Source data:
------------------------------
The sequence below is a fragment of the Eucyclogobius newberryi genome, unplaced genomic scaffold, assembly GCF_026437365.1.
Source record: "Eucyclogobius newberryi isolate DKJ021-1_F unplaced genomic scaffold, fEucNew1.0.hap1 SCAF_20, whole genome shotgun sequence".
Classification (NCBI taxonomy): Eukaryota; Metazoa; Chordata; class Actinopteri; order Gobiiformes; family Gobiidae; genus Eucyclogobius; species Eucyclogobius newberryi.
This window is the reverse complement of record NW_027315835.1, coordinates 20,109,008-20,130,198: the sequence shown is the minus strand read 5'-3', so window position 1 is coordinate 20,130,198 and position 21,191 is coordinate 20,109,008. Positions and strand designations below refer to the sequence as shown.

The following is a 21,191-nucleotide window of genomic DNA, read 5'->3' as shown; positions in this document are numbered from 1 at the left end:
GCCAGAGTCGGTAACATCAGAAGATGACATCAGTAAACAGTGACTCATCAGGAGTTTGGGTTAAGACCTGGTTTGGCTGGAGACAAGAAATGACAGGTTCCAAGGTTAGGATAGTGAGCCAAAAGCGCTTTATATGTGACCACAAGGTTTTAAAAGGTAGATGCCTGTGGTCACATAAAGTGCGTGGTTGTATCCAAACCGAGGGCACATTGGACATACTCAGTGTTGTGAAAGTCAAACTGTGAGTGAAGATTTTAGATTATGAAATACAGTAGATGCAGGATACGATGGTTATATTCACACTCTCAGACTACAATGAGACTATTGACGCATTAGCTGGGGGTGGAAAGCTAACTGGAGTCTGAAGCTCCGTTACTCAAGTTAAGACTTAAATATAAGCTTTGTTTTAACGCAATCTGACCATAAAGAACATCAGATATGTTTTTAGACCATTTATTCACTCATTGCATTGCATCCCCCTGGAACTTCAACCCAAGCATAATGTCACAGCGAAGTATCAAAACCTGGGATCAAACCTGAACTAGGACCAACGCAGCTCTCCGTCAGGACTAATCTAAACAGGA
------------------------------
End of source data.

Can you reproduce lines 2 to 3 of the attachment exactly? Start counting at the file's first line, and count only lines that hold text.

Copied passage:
Source record: "Eucyclogobius newberryi isolate DKJ021-1_F unplaced genomic scaffold, fEucNew1.0.hap1 SCAF_20, whole genome shotgun sequence".
Classification (NCBI taxonomy): Eukaryota; Metazoa; Chordata; class Actinopteri; order Gobiiformes; family Gobiidae; genus Eucyclogobius; species Eucyclogobius newberryi.